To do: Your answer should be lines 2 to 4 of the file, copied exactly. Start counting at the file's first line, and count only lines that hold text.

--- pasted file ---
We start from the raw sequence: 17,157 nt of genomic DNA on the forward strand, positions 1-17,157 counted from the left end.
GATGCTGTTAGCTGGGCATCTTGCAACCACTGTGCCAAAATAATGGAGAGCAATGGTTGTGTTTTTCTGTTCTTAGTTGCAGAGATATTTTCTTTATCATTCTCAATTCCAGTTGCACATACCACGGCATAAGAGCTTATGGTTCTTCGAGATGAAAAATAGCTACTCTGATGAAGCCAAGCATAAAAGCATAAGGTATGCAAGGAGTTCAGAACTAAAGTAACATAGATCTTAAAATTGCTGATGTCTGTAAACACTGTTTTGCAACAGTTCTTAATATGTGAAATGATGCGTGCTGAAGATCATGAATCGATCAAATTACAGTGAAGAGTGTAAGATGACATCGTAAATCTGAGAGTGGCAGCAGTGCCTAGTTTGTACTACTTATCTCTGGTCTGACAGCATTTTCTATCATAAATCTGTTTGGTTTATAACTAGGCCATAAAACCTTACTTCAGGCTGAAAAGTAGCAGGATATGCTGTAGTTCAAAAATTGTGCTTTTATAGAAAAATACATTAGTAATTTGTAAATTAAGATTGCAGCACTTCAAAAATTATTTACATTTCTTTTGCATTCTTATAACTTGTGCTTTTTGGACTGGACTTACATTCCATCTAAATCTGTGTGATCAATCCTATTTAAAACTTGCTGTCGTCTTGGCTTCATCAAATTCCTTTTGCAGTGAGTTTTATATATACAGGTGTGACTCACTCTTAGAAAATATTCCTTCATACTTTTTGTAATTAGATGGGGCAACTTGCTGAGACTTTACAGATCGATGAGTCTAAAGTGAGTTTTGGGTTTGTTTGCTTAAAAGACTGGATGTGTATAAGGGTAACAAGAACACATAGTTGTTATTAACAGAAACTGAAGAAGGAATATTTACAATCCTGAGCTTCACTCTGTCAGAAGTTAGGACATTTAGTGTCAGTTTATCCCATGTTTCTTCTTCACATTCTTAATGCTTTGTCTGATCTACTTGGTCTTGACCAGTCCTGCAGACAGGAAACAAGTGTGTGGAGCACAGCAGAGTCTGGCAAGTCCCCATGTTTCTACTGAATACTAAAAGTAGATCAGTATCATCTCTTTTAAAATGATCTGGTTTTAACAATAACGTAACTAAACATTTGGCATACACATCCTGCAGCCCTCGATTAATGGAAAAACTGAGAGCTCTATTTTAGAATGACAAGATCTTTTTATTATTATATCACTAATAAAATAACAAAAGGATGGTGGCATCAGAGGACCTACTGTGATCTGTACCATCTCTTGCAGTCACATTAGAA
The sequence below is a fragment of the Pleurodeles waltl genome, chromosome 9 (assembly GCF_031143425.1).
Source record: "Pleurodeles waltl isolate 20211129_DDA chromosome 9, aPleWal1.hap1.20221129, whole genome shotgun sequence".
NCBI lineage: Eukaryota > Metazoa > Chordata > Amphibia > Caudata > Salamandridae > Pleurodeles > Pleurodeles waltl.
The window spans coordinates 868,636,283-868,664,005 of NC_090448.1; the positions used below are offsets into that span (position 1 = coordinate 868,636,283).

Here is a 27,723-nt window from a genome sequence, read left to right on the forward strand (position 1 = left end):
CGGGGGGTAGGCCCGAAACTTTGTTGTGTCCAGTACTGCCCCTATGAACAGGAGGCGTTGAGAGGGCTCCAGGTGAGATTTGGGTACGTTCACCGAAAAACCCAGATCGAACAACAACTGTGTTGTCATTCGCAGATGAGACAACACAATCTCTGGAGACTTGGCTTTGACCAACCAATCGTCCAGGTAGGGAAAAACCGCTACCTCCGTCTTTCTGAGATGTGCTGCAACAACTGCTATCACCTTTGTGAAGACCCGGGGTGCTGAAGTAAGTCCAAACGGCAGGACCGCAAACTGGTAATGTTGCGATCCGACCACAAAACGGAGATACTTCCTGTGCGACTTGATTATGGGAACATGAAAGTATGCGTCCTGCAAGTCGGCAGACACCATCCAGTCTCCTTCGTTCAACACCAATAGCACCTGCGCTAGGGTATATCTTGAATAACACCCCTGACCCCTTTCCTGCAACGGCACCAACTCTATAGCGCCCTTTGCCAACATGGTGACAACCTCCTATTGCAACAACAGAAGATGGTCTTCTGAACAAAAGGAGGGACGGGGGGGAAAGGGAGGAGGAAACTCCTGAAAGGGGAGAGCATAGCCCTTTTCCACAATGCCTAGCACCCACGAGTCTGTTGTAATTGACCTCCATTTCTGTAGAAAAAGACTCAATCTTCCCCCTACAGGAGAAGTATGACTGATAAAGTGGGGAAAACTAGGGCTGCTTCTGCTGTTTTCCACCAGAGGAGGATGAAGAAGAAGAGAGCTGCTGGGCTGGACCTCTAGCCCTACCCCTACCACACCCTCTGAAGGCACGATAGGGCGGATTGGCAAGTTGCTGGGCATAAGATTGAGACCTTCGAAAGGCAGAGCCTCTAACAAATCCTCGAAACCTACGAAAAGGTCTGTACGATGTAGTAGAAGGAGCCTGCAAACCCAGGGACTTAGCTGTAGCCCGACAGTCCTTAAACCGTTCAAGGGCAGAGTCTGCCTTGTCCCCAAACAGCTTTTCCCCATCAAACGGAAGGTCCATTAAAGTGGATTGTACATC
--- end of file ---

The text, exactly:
GATGCTGTTAGCTGGGCATCTTGCAACCACTGTGCCAAAATAATGGAGAGCAATGGTTGTGTTTTTCTGTTCTTAGTTGCAGAGATATTTTCTTTATCATTCTCAATTCCAGTTGCACATACCACGGCATAAGAGCTTATGGTTCTTCGAGATGAAAAATAGCTACTCTGATGAAGCCAAGCATAAAAGCATAAGGTATGCAAGGAGTTCAGAACTAAAGTAACATAGATCTTAAAATTGCTGATGTCTGTAAACACTGTTTTGCAACAGTTCTTAATATGTGAAATGATGCGTGCTGAAGATCATGAATCGATCAAATTACAGTGAAGAGTGTAAGATGACATCGTAAATCTGAGAGTGGCAGCAGTGCCTAGTTTGTACTACTTATCTCTGGTCTGACAGCATTTTCTATCATAAATCTGTTTGGTTTATAACTAGGCCATAAAACCTTACTTCAGGCTGAAAAGTAGCAGGATATGCTGTAGTTCAAAAATTGTGCTTTTATAGAAAAATACATTAGTAATTTGTAAATTAAGATTGCAGCACTTCAAAAATTATTTACATTTCTTTTGCATTCTTATAACTTGTGCTTTTTGGACTGGACTTACATTCCATCTAAATCTGTGTGATCAATCCTATTTAAAACTTGCTGTCGTCTTGGCTTCATCAAATTCCTTTTGCAGTGAGTTTTATATATACAGGTGTGACTCACTCTTAGAAAATATTCCTTCATACTTTTTGTAATTAGATGGGGCAACTTGCTGAGACTTTACAGATCGATGAGTCTAAAGTGAGTTTTGGGTTTGTTTGCTTAAAAGACTGGATGTGTATAAGGGTAACAAGAACACATAGTTGTTATTAACAGAAACTGAAGAAGGAATATTTACAATCCTGAGCTTCACTCTGTCAGAAGTTAGGACATTTAGTGTCAGTTTATCCCATGTTTCTTCTTCACATTCTTAATGCTTTGTCTGATCTACTTGGTCTTGACCAGTCCTGCAGACAGGAAACAAGTGTGTGGAGCACAGCAGAGTCTGGCAAGTCCCCATGTTTCTACTGAATACTAAAAGTAGATCAGTATCATCTCTTTTAAAATGATCTGGTTTTAACAATAACGTAACTAAACATTTGGCATACACATCCTGCAGCCCTCGATTAATGGAAAAACTGAGAGCTCTATTTTAGAATGACAAGATCTTTTTATTATTATATCACTAATAAAATAACAAAAGGATGGTGGCATCAGAGGACCTACTGTGATCTGTACCATCTCTTGCAGTCACATTAGAA
The sequence below is a fragment of the Pleurodeles waltl genome, chromosome 9 (assembly GCF_031143425.1).
Source record: "Pleurodeles waltl isolate 20211129_DDA chromosome 9, aPleWal1.hap1.20221129, whole genome shotgun sequence".